Sister Pauline’s instinct was clearly to document — she was a natural photo-documentarian – and without her scrapbooks, photos, and diary writing, there would be a great lack of knowledge about life at Espada School and at the religious vacation schools of the area.

Sister left two invaluable scrapbooks – one scrapbook which documents the many years during the summers between Espada school semesters when she taught and lived at parishes where she taught  Religious Vacation School, including Weslaco, Saspamco, Kenedy, Somerset, etc. These were mostly small parishes in cities near the Missions area and parishes south of the city.

The second scrapbook is one that presents the history of the missions and related Texas and San Antonio history, and also has many newsclippings and photographs that she took of her life and students at the Espada School.

In 2017, Sister Pauline’s great-niece Rosemarie Mortola (of San Antonio) and Rosemarie’s daughter Joy Burgan (of Belton, Texas) visited the archives to donate various personal belongings of Sister Pauline that they had in storage for many years. Many of these are featured in the painting created for the World Heritage Office Día de los Muertos 2020 event, painted by local artist Eva Marengo Sanchez. Indeed, the painting is authentic in including Sister’s silver whistle, chalk holder, fountain pen, and pages from the scrapbooks themselves with the history of the Missions that she would have shared with hundreds of schoolchildren over her life. We express our deep gratitude for the family’s donation.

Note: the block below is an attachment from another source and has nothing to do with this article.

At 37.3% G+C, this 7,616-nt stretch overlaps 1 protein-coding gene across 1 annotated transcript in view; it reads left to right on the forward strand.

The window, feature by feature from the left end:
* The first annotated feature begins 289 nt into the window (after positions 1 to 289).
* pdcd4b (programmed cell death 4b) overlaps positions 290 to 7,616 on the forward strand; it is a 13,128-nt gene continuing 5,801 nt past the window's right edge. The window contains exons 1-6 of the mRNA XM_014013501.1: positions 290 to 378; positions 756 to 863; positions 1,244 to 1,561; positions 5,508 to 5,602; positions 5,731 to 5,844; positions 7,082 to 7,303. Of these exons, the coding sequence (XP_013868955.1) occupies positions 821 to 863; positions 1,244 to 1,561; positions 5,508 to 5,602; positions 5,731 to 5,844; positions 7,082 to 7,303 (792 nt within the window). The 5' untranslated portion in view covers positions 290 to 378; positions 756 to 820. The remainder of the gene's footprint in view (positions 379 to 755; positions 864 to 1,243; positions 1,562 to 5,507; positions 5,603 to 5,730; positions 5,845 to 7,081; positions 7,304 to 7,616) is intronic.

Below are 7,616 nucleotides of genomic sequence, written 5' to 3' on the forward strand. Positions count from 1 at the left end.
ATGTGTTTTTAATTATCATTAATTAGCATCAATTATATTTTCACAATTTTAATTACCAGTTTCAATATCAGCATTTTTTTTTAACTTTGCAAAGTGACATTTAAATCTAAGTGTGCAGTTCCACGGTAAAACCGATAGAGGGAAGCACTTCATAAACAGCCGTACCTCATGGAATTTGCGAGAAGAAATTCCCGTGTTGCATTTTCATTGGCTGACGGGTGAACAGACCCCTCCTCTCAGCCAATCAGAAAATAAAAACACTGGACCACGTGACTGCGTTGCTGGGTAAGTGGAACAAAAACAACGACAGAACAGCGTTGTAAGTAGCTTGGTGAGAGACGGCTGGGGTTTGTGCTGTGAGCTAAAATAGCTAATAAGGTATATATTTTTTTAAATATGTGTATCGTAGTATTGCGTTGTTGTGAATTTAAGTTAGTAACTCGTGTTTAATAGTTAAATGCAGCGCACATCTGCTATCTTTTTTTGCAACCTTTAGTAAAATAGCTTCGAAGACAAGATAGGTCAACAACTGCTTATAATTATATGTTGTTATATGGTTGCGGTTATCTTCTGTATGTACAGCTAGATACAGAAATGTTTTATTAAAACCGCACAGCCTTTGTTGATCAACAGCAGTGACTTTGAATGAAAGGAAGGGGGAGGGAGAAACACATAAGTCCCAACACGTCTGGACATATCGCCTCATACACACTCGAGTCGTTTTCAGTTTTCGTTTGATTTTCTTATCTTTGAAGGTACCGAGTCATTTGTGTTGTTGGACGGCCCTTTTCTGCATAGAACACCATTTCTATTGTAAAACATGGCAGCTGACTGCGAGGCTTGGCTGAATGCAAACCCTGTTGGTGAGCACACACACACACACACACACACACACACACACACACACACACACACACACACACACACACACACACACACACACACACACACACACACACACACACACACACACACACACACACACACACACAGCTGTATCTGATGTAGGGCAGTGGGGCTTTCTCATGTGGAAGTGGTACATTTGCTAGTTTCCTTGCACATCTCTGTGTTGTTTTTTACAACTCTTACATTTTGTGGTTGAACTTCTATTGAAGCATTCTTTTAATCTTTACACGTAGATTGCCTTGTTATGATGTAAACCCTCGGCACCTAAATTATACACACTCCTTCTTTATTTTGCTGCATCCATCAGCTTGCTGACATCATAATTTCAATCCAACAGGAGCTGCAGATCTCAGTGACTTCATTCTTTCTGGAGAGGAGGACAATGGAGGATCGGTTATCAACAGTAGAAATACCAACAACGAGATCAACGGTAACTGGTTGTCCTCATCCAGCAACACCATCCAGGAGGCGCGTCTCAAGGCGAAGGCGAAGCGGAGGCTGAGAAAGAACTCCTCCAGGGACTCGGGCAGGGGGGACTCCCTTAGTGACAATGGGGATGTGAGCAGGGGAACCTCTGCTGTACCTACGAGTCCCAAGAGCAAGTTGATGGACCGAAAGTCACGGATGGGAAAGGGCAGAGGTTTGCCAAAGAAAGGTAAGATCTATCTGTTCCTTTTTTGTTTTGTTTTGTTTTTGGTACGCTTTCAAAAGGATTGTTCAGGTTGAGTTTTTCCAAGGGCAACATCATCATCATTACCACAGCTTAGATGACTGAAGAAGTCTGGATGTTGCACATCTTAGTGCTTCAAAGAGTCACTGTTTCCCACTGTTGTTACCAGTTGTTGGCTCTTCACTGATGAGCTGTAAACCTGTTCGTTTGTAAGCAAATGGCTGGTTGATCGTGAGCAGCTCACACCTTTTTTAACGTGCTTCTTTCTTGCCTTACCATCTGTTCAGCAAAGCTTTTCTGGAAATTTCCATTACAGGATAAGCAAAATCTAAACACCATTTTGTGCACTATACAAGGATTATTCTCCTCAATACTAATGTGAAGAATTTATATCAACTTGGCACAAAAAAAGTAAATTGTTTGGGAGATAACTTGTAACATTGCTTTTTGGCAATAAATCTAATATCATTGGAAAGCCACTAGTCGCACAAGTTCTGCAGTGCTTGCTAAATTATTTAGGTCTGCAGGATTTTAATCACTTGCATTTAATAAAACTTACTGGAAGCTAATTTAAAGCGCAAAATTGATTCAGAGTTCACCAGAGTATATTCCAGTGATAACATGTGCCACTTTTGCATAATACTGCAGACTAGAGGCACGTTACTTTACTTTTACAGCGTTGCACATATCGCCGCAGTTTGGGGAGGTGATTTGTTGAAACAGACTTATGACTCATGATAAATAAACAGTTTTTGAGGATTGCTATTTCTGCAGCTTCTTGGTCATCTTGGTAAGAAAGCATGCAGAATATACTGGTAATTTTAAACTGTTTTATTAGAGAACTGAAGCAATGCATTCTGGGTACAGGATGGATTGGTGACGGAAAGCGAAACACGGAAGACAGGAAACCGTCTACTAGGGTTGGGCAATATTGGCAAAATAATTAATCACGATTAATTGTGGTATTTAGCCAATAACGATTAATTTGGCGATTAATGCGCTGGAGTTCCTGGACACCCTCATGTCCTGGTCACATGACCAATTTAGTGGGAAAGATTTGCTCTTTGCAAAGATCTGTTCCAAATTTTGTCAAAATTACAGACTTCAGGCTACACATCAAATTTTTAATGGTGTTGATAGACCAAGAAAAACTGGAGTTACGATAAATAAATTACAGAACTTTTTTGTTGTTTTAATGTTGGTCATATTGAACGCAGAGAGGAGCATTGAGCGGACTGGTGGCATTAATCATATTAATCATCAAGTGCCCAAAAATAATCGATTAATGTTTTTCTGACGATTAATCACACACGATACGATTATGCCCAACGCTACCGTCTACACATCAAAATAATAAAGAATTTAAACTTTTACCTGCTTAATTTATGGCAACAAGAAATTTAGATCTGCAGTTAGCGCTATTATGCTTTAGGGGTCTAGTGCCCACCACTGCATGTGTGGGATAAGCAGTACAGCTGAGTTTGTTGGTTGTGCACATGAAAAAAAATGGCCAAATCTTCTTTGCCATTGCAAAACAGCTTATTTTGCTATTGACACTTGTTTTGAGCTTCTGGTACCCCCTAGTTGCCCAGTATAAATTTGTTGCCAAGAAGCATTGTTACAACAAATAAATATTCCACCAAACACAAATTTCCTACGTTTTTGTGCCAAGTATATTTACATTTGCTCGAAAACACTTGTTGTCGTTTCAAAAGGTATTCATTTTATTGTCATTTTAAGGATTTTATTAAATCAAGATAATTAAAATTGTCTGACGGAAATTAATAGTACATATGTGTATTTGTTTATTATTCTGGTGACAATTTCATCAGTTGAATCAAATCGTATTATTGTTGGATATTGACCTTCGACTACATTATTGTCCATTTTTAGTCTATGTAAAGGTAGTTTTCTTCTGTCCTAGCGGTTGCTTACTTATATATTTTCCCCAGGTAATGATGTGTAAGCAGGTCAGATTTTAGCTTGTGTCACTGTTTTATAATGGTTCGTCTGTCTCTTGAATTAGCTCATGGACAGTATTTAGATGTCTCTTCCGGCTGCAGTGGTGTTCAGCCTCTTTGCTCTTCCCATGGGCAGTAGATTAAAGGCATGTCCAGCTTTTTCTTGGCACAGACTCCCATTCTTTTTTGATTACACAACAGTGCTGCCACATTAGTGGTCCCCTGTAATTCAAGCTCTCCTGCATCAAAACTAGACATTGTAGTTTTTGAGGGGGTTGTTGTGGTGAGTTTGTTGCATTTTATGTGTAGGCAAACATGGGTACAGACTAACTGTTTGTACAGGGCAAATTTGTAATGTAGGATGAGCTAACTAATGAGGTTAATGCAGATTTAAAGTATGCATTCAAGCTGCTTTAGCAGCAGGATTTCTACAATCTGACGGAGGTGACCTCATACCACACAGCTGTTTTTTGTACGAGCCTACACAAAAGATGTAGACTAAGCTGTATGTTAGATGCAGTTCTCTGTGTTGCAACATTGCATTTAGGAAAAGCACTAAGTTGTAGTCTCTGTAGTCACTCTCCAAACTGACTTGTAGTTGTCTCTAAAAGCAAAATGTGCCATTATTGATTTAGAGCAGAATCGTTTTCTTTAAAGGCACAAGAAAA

Sister Pauline served with great spirit and humility from 1915 until 1955, primarily at the Espada School, and began retirement after that time. She entered eternal life to enjoy the fullness of life with God on August 30, 1973 at the St. Joseph’s Convent retirement home, on the Incarnate Word College campus. It is an honor to remember her example of love for her community, her city’s history, and of the history of the Missions.